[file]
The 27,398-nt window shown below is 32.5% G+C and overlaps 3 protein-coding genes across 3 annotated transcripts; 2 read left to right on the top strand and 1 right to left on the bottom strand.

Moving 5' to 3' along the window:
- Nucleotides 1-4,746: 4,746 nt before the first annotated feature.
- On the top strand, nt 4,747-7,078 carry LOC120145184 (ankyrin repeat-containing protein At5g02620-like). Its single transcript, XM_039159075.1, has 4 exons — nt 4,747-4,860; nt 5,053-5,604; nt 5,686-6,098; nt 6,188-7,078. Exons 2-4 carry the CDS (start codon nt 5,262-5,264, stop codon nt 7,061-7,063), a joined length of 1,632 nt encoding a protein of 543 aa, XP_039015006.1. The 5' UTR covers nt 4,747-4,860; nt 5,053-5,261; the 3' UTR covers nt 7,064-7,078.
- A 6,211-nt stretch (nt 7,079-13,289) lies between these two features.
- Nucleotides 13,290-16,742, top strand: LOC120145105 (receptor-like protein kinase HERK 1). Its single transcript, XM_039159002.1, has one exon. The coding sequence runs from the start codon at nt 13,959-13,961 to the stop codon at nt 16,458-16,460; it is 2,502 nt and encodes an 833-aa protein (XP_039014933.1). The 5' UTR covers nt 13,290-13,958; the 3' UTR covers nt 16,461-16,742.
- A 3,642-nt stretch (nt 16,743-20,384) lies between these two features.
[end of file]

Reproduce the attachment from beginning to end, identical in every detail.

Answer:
The 27,398-nt window shown below is 32.5% G+C and overlaps 3 protein-coding genes across 3 annotated transcripts; 2 read left to right on the top strand and 1 right to left on the bottom strand.

Moving 5' to 3' along the window:
- Nucleotides 1-4,746: 4,746 nt before the first annotated feature.
- On the top strand, nt 4,747-7,078 carry LOC120145184 (ankyrin repeat-containing protein At5g02620-like). Its single transcript, XM_039159075.1, has 4 exons — nt 4,747-4,860; nt 5,053-5,604; nt 5,686-6,098; nt 6,188-7,078. Exons 2-4 carry the CDS (start codon nt 5,262-5,264, stop codon nt 7,061-7,063), a joined length of 1,632 nt encoding a protein of 543 aa, XP_039015006.1. The 5' UTR covers nt 4,747-4,860; nt 5,053-5,261; the 3' UTR covers nt 7,064-7,078.
- A 6,211-nt stretch (nt 7,079-13,289) lies between these two features.
- Nucleotides 13,290-16,742, top strand: LOC120145105 (receptor-like protein kinase HERK 1). Its single transcript, XM_039159002.1, has one exon. The coding sequence runs from the start codon at nt 13,959-13,961 to the stop codon at nt 16,458-16,460; it is 2,502 nt and encodes an 833-aa protein (XP_039014933.1). The 5' UTR covers nt 13,290-13,958; the 3' UTR covers nt 16,461-16,742.
- A 3,642-nt stretch (nt 16,743-20,384) lies between these two features.